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Nanjing homage day not to plant hatred

By Wang Ping (China Daily)


Nanjing homage day not to plant hatred

A symbolic total of 1,213 soldiers remember the deaths of Nanjing Massacre victims at the memorial hall on Wednesday. On Dec 13, 1937, the Japanese army occupied Nanjing and killed more than 300,000 Chinese civilians and unarmed soldiers, according to Chinese historical documents. CUI XIAO / FOR CHINA DAILY

This Saturday China will observe the first National Memorial Day for Nanjing Massacre Victims following the decision made by the country's top legislature on Feb 27.

China's top leaders are scheduled to attend a state memorial ceremony on Saturday morning at the memorial hall for the victims of the Nanjing massacre.

On Dec 13, 1937, the invading Japanese army occupied the city in Jiangsu province and killed more than 300,000 Chinese civilians and unarmed soldiers, and raped tens of thousands of women in the following six weeks.

This year also marks the 69th anniversary of the Chinese War of Resistance Against Japanese Aggression (1937-1945). China, known for its peace-loving role throughout human history, long suffered from imperialist aggression which began with the first Opium War in 1840. Among all the invaders, the Japanese caused by far the greatest damage to China and its people, with the notorious Nanjing Massacre being the worst example of their brutality.

Rapprochement between China and Japan was within easy reach after the normalization of their diplomatic ties in 1972, especially because Beijing relinquished its claim for wartime compensation from Japan and the China-Japan Joint Statement that followed avoided the word "aggression" in describing Japan's wartime history.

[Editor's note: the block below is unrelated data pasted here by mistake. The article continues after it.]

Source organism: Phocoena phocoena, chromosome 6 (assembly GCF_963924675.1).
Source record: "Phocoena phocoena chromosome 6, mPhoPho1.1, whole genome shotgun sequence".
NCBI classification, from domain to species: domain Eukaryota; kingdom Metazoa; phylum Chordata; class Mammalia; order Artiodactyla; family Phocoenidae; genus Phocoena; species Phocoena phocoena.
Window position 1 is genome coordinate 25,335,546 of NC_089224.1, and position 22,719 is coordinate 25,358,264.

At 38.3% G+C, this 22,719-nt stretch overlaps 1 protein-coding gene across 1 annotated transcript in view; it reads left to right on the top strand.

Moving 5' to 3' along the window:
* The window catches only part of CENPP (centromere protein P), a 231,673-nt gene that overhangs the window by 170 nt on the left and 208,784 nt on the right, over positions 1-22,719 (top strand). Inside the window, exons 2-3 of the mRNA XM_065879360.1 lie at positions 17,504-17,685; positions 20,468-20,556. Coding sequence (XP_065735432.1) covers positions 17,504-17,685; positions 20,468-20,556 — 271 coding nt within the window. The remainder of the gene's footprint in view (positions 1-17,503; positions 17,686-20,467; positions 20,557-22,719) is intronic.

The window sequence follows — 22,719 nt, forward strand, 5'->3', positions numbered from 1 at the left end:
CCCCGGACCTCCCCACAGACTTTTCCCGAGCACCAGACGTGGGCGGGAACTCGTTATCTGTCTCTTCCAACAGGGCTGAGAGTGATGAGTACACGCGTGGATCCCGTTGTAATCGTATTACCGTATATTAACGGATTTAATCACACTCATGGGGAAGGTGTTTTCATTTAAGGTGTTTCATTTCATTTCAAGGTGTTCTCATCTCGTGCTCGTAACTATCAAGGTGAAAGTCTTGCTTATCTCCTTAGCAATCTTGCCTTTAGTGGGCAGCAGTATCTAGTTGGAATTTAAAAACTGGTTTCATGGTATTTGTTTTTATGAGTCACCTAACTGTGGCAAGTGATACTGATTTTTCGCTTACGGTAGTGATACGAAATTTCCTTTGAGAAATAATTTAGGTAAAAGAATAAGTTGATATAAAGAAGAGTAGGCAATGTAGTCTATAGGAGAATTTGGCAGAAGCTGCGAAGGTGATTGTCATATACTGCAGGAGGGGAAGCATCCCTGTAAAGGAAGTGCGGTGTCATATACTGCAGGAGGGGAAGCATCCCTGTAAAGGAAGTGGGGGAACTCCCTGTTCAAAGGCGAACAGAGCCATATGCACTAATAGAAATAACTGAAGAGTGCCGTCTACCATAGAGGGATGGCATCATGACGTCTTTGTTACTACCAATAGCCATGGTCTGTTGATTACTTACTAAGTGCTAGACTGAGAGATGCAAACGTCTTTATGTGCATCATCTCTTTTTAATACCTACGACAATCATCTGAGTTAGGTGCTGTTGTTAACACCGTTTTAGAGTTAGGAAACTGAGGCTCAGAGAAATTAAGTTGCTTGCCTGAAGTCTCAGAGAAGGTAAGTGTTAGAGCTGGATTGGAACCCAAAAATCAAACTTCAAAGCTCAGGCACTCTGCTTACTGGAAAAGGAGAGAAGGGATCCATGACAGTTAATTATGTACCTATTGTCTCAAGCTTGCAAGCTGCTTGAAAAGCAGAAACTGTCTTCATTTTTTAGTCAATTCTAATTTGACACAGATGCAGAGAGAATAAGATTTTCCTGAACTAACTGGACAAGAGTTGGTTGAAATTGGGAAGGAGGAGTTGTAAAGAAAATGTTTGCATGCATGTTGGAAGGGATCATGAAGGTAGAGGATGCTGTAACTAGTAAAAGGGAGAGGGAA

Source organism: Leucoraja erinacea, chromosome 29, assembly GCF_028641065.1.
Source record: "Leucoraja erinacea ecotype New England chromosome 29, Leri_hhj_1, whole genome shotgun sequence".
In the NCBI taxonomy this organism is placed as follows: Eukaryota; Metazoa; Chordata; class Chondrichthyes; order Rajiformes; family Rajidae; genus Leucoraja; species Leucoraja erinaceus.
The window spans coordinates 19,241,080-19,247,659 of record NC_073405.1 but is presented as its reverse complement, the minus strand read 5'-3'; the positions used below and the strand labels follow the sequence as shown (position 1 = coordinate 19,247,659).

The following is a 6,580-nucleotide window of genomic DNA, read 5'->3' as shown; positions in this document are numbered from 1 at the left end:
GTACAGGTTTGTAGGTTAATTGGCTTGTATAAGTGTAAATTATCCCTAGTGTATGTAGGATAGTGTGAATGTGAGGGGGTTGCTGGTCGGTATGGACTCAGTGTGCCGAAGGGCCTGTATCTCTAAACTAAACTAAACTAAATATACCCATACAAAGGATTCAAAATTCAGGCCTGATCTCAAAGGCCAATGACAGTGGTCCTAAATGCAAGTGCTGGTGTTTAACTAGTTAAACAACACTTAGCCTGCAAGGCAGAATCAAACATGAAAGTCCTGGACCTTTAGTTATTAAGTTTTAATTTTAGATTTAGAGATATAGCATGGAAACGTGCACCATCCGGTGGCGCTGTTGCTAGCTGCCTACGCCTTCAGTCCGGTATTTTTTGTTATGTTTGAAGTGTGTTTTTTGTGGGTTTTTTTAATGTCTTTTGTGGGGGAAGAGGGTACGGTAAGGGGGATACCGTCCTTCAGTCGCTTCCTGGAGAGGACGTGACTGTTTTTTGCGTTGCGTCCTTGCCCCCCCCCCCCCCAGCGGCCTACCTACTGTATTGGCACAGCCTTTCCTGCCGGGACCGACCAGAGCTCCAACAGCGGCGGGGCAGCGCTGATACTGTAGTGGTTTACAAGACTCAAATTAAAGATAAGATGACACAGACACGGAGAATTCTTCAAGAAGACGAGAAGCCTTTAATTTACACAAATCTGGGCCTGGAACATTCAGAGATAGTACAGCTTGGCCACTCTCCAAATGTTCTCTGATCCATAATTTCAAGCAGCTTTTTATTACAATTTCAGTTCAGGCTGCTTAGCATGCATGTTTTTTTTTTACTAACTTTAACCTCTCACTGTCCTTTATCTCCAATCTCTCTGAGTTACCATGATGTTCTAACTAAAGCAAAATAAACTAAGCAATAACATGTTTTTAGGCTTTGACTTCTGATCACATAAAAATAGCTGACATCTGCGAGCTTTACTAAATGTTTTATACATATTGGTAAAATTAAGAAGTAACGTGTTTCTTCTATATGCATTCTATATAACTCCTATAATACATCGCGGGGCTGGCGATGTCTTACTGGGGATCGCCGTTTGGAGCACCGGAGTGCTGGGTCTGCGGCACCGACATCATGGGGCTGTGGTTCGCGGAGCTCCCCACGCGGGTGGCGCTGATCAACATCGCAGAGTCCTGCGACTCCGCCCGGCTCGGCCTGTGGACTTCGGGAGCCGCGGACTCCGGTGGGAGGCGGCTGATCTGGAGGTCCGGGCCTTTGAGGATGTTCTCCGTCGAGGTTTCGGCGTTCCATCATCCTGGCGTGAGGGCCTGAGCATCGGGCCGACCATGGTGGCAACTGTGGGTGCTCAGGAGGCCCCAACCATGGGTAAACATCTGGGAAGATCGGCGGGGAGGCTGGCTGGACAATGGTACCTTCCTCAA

In 1995, the then Japanese prime minister Tomiichi Murayama issued a statement expressing remorse over Japan's wartime invasion and atrocities on neighboring countries. His words helped Japan to improve its relations with its Asian neighbors, including China and the Republic of Korea.

But the end of the Cold War in the early 1990s was also a tipping point in Japan's strategic diplomacy. Although the United States ended its postwar occupation of Japan in 1952, it has maintained its military presence in Japan. As a result, Japan cannot be called a totally independent nation, and rightist forces have kept agitating for stronger military muscle and whitewashing of the country's militarist past. And Washington's "pivot to Asia" policy has served the interest of Japan's hawkish Prime Minister Shinzo Abe.

It is this not-too-tacit cooperation between the US and Japan, obviously aimed at containing China, that should serve as a wake-up call for whole of Asia.

By designating the National Memorial Day, China has not only followed an international practice, but also paid tribute to the victims of the Nanjing Massacre. And by commemorating the death of more than 300,000 people, it wants to remind its people of the past, and urge Japan's rightist forces to stop denying history however shameful it might be.

The Abe administration should reflect on its Asia policy, which neither admits the country's wartime atrocities nor abides by previous agreements on peace and cooperation. Tokyo's recent moves such as the re-investigation into the 1993 Kono Statement - the apology rendered by former Japanese chief cabinet secretary Yohei Kono for the use of "comfort women" by the Japanese army during World War II - will only worsen its ties with Beijing and Seoul.

Since China has no intention of spawning hatred against Japan by reminding its people of the bloody past, the National Memorial Day should not be merely seen as a warning to Japan. Instead, the observation of the memorial day reflects China's willingness to rebuild public spirit in East Asia, because regional prosperity cannot be achieved without peaceful co-existence and full awareness of the past.

The author is a researcher in Japan studies at the Chinese Academy of Social Sciences.